Tuesday, May 3, 2011

Governor offers Nevada's college students pennies

Governor Sandoval has submitted a revised budget based upon yesterdays' Economic Forum report which estimated state revenues nearly $250 million higher than previously projected -- and which include the additional $60m for health services primarily in rural Nevada announced last week.

Taken together, this amounts to an additional $330m in state investment for the coming biennium -- [update: the Governor claimed 4400 m total in his speech.] However, of that [$400 million] only about a nickel of each additional dollar is to be invested in higher education -- $20m. (And the reduction in estimated Clark and Washoe property taxes, earmarked for UNLV and UNR, is about $2m, so the net increase is only $18m for the entire biennium.) This, of course, would reduce the cut in state funding for the coming biennium to ...$144m.

That is, the Governor is leaving a hole of nearly $150m in the higher ed budget, which he apparently expects to be filled entirely by increased fees for students and by cutbacks in available programs, classes and essential academic services for those same students.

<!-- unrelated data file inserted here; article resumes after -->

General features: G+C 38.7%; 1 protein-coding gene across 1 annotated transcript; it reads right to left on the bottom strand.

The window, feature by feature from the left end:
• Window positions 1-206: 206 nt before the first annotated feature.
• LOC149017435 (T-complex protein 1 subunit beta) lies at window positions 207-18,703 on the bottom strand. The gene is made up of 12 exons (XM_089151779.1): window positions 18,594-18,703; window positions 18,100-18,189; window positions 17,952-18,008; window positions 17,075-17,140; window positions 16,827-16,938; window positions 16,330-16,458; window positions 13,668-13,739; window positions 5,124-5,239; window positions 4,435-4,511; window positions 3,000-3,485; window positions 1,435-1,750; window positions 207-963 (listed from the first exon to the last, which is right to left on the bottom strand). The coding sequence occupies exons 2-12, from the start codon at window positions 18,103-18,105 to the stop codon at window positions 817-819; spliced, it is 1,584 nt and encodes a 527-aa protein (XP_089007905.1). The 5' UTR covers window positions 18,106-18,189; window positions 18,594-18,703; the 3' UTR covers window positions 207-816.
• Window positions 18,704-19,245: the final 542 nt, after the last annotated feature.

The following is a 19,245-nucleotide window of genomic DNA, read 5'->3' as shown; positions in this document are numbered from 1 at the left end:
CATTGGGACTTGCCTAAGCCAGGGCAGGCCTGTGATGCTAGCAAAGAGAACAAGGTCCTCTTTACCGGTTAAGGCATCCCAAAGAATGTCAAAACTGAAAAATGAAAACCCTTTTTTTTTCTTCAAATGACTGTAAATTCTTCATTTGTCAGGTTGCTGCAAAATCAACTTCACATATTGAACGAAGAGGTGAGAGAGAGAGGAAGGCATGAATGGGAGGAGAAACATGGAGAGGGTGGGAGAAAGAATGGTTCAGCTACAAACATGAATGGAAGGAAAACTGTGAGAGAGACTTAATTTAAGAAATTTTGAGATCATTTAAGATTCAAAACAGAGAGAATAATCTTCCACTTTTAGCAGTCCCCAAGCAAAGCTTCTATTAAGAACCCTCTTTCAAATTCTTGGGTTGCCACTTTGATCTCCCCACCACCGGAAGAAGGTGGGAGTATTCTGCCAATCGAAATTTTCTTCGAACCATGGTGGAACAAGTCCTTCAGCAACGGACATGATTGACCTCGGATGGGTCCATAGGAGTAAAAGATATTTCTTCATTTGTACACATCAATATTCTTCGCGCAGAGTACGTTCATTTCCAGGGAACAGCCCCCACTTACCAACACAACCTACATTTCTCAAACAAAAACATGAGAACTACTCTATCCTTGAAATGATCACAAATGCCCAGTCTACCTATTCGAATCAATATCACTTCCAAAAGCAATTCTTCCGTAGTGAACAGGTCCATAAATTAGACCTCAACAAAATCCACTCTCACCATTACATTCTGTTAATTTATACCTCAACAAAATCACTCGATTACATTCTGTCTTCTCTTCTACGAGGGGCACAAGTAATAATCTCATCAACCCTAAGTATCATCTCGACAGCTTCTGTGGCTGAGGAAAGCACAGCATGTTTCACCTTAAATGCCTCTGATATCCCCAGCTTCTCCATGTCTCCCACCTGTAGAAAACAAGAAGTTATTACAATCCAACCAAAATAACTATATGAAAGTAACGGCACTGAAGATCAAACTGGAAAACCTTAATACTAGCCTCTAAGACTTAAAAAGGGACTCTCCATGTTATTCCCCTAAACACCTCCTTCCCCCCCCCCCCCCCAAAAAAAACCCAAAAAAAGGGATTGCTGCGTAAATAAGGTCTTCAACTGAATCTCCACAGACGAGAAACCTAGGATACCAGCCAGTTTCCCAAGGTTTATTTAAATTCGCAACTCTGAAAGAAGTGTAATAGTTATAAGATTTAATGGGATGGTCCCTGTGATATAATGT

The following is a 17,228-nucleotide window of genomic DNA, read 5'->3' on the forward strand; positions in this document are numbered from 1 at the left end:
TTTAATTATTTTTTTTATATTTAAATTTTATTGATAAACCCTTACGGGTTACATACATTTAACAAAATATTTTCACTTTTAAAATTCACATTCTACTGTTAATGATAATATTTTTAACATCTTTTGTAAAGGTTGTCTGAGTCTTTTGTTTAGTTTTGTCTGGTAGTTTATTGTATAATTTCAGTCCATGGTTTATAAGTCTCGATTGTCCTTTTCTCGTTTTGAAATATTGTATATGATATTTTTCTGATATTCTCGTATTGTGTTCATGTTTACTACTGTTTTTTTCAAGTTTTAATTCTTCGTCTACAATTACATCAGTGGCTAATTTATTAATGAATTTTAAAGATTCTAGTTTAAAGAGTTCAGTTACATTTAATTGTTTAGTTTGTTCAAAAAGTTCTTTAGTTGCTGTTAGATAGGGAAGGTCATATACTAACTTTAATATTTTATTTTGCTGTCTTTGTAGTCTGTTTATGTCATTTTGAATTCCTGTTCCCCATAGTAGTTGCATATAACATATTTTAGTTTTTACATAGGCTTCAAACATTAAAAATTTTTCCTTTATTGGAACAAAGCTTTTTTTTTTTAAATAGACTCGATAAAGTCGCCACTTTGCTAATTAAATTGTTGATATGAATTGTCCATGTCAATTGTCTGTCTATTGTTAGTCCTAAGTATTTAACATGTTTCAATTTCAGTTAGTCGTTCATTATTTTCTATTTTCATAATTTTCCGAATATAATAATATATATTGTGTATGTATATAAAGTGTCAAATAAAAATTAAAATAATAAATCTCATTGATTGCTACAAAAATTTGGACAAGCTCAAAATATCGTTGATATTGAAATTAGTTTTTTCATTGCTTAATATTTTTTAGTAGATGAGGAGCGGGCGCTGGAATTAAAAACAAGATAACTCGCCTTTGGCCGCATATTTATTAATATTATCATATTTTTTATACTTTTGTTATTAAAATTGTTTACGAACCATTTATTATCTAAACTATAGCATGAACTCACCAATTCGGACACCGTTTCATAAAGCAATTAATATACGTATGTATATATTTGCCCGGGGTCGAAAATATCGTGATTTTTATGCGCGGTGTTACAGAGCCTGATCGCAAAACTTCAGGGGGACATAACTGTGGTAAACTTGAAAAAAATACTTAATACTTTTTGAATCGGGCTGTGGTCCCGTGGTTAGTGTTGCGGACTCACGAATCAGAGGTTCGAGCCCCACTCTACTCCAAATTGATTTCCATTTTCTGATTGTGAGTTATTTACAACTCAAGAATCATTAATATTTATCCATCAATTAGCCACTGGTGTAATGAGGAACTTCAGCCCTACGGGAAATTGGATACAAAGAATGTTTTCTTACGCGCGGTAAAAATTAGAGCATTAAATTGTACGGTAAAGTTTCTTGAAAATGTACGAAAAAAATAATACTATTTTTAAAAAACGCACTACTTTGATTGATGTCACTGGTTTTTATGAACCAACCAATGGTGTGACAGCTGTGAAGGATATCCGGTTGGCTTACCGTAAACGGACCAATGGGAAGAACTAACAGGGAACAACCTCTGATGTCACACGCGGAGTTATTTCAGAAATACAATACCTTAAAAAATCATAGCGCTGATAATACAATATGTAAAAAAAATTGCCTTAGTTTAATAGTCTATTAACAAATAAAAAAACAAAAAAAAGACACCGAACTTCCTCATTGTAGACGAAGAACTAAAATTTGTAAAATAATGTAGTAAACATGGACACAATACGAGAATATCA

Given that Higher Education represents, even after all these cuts, nearly 15% of the state budget, this is not proportionate. Given that Higher Education has taken far and away the largest proportional cuts of any state agency over the past three years -- nearly 40% in state funding since 2007, according to LCB figures.

A budget is, it is often noted, a statement of priorities. Governor Sandoval has made clear his priorities do not include the future of Nevada. It is up to the state legislature now to show its priorities.

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